University of Idaho Receives $4M NSF Grant To Study Recycled Wood for 3D Construction

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The University of Idaho announced that it has received $4 million from the National Science Foundation to research the reuse of waste material from home construction, especially wood, in 3D printing. Part of the NSF’s EPSCoR Research Infrastructure Improvement Program, the funding will be utilized by a team led by Michael Maughan, Ph.D, P.E., assistant professor of mechanical engineering at the university’s College of Engineering. Researchers from Auburn University will also be working with Maughan’s team on the project, which will receive just under a million dollars a year in funding through 2025. The team will be focusing on printing parts for 3D constructed homes, from floor panels to roofs, and the project will focus not only on the ecological sustainability of 3D printing with wood, but also heavily on life cycle assessment considerations typical to home construction in general.

Image courtesy of University of Idaho

In a university press release, Maughan summarized the project: “We’re developing a new composite material, using completely bio-based resources on a truly large scale. With this technology, houses and commercial buildings can be made entirely differently. We can push past climate change, mitigate impact on our environment and make better use of the natural resources we have.”

The engineering process that Maughan and his team have worked on involves taking waste wood and sawdust from mills and wood processing plants, combining the material with a binding agent, and then using 3D software and printers to design and produce the wood filament to specification for construction. The university has made innovating with wood a primary focus in recent years, not only to emphasize the manufacturing inventiveness of its faculty and students, but also to equally highlight the significance of the timber industry to the state’s economy. The school’s Idaho Central Credit Union Arena, which opened this month, has brought attention to the same priorities, as the university says it’s the first structure of its kind to be made entirely from engineered wood.

Talking about the arena, Jennifer Okerlund, executive director of the Idaho Forest Products Commission, said, “When we look at it, we see the amazing creativity of how we can utilize mass timber.”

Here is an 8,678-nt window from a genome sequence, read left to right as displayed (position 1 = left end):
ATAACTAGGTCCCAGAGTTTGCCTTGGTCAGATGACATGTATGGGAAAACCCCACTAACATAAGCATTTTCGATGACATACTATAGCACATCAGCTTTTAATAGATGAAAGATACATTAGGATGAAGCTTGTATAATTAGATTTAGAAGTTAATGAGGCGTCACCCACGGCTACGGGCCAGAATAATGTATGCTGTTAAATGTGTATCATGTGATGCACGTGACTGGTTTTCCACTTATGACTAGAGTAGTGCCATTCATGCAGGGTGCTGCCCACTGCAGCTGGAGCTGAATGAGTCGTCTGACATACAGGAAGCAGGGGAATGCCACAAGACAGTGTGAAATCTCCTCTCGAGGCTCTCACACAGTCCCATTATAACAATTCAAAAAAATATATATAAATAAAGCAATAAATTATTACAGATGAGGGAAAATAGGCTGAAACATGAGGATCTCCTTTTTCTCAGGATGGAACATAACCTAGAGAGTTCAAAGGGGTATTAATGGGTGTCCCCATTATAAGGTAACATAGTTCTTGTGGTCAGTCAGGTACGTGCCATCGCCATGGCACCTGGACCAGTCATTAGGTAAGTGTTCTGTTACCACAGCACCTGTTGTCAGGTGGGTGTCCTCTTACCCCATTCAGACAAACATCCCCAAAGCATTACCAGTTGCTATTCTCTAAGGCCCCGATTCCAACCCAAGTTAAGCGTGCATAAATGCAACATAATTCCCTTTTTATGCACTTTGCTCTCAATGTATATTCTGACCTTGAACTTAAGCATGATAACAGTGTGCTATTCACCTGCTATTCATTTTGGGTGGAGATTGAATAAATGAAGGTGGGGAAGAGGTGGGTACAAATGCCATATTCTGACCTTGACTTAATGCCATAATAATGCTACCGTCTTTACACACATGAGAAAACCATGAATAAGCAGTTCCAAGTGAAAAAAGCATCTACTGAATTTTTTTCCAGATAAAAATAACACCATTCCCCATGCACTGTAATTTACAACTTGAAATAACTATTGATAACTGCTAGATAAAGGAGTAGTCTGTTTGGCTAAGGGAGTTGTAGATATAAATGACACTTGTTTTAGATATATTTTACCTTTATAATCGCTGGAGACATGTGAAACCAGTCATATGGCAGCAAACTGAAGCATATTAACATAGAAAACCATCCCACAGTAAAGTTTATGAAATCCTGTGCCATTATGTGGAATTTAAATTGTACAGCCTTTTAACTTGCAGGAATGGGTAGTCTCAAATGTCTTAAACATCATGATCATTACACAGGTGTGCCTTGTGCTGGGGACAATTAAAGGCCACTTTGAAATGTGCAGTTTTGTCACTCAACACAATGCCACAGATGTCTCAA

With the research grant from the NSF, the University of Idaho will bring similar concepts it used in designing its new arena with engineered wood to the field of 3D printing homes (Image courtesy of University of Idaho Athletics)

When compared to plastics and even metals, 3D printing with wood is in more preliminary stages across the industry as a whole, but its development has increased in the past few years, notably including the purchase of the startup FORUST by Desktop Metals earlier in 2021. But perhaps more so than with any other material, the foremost priority for companies involved in 3D wood printing is ecological sustainability. Conventional manufacturing with wood, of course, has a two-way detrimental impact on carbon emissions, not only in adding carbon to the environment in the process, but also in removing trees which sequester carbon from the atmosphere.

This is only the latest in a number of recent projects that have announced a heightened focus on using recycled materials in 3D printing starting in 2022. Roboze recently announced its circular economy program that will start for customers next year, and 6K just purchased Specialty Metallurgical Products to double down on its efforts to 3D print metal using scrap material. Considering the multifaceted supply chain benefits of using recycled materials in 3D printing, we can only expect to see more of this sort of thing as the industry evolves.

The roof of the Idaho Central Credit Union Arena, constructed entirely with engineered wood (Image courtesy of University of Idaho News)

(Source: Construction Dive)

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